Ethan did a fair share of grumbling when he first learned that he'd be practicing eight hours a day for his last three weeks of summer. He was also disappointed that instead of playing his instrument of choice, the snare drum, he'd now be in "the pit," on the marimba.
"The marimba is really hard," he complained on the second night. "We play with four mallets, and we never did that in middle school. It gives you blisters on your thumbs."
Within a few days, however, he was proudly demonstrating his four-mallet techniques, using the couch as his marimba. "It's all in the wrist," he explained. "See, you just pivot your wrist like this, and the rest of your arm doesn't move." He pantomimed alternating between the upper and lower bars of his imaginary marimba.
Two weeks later, when he learned there were a couple of bass drum openings on the drumline, I asked if he was going to audition. "No," he said. "I already have friends in pit, and I don't want to leave the group."
It gave me such relief to know that school wasn't starting for another week, yet Ethan had already made friends.
On the last Friday evening of summer break, we sat on the metal bleachers in the 104 degree heat (40 Celsius) and watched the full band performing their 2011 show for the first time. We couldn't see (or hear) much of Ethan, who stood behind the tall metal chimes, but we were most impressed with the rest of the band's marching. It was hard to believe that they'd memorized all the music and learned those intricate steps in just three weeks. They marched frontward, backward, and sideways, all without missing a note on their instruments.
I clapped until my hands hurt, and for a moment I forgot all about my sweaty legs sticking to the metal bench. And when I spotted Ethan's grin after the performance, I (almost) forgot the shockingly high band fees too.
The true commitment began after school started, when Ethan had to get up at 5:45 each morning for 6:30 practice. On the second day of school, he got there at 6:30 A.M. and stayed until 7:00 P.M. for evening practice. But he didn't complain at all!
We Do Our Share, Too
The band has a website with a list of volunteer needs for each event. I signed Bill up for the hardest job: chaperoning the overnight lock-in at Putt Putt Mini Golf. From 11:00 until 6:00 A.M. Friday before last, he stood around watching the kids having fun, and then, as the night wore on, watching the kids falling asleep on the floor. Ethan, however, managed to stay up the entire night. So did Bill.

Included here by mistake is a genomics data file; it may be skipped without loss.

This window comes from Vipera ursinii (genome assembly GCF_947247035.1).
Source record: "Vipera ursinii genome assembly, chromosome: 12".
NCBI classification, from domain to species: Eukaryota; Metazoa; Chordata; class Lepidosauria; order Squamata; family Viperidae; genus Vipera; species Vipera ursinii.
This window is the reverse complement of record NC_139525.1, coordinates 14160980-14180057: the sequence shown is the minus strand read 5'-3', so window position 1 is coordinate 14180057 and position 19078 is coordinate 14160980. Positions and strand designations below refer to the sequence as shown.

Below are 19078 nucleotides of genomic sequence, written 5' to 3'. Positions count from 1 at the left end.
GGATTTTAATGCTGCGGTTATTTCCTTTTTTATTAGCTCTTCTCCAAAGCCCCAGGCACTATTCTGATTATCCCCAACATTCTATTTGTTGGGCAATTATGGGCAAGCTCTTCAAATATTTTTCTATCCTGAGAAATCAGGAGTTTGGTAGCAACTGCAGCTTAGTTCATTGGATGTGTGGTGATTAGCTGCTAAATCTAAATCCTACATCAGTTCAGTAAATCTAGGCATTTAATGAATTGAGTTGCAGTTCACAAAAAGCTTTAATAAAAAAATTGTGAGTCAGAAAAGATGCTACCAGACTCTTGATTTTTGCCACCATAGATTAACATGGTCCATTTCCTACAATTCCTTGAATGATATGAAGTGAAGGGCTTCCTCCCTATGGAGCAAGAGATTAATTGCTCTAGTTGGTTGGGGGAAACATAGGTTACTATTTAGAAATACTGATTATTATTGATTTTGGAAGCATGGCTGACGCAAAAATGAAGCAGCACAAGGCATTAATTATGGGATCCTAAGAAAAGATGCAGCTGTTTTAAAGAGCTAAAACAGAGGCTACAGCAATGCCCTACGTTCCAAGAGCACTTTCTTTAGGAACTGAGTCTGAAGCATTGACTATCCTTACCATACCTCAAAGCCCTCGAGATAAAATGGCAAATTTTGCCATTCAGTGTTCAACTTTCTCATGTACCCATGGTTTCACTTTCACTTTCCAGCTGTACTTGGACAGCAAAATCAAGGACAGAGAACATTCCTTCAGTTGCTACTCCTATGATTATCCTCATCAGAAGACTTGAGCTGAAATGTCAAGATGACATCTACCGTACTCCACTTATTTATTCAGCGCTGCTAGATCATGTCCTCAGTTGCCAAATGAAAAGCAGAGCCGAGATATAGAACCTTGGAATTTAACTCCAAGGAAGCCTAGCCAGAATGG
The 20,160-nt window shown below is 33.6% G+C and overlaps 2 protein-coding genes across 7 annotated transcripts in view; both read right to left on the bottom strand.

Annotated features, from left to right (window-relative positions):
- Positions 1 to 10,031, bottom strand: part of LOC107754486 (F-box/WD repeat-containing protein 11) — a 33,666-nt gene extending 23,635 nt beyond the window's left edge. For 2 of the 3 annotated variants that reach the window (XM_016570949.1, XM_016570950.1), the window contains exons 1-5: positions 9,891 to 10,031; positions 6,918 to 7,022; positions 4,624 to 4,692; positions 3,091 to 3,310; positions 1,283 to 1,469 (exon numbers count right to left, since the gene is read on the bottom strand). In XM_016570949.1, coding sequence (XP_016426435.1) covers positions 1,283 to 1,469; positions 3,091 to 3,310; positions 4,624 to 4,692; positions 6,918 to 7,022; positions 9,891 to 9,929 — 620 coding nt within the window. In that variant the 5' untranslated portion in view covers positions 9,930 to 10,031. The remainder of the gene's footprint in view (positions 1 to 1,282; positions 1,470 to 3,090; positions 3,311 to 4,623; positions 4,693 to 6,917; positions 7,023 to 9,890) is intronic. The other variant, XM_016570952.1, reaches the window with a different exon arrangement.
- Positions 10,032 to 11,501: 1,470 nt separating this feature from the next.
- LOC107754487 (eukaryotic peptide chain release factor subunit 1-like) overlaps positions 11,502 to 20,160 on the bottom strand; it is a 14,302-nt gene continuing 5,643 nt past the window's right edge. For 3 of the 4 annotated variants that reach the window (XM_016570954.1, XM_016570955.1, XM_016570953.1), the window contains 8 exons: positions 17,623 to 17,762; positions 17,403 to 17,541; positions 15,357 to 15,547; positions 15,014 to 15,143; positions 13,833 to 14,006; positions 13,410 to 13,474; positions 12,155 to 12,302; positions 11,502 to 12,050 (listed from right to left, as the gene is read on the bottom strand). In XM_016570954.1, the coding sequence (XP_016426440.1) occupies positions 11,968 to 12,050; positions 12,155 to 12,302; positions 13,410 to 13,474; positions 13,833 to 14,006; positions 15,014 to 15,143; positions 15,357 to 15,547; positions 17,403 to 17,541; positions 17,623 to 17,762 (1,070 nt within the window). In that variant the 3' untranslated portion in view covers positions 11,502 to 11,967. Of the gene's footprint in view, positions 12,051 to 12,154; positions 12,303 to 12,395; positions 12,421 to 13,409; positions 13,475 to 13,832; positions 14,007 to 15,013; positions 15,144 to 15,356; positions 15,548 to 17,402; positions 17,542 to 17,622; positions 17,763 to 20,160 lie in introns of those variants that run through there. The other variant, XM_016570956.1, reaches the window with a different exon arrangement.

For the first football game, I signed up for what seemed to be the easiest job: taking tickets. I pictured myself in an air-conditioned booth, perhaps with a fan blowing on my face, counting change and passing out tickets through the first quarter. Instead, I stood for two hours in front of a chain-link fence, sweating in the rays of the setting sun while all the day's heat radiated up from the concrete under my flip flops.
The saving grace was a lady named Kim, the mother of a sophomore clarinet player. We chatted almost nonstop, and I learned all about how band works, and how high school goes.
A throng of alarmingly surly teenagers streamed through the gates--first the cheerleaders, and then the drill team, the color guard, and finally the band. The cheerleaders complained about the locked gates leading to the field and cursed over the darkened bathroom; it didn't matter to them that we were just parent volunteers from the other team's band. [I had hoped the kids at Ethan's school were more polite and respectful, but Ethan informed me tonight that "over half of the kids in high school act like that, especially the girls." What a disappointment! I don't remember the kids being like that back when I was in school. I guess that tells you how old I am.]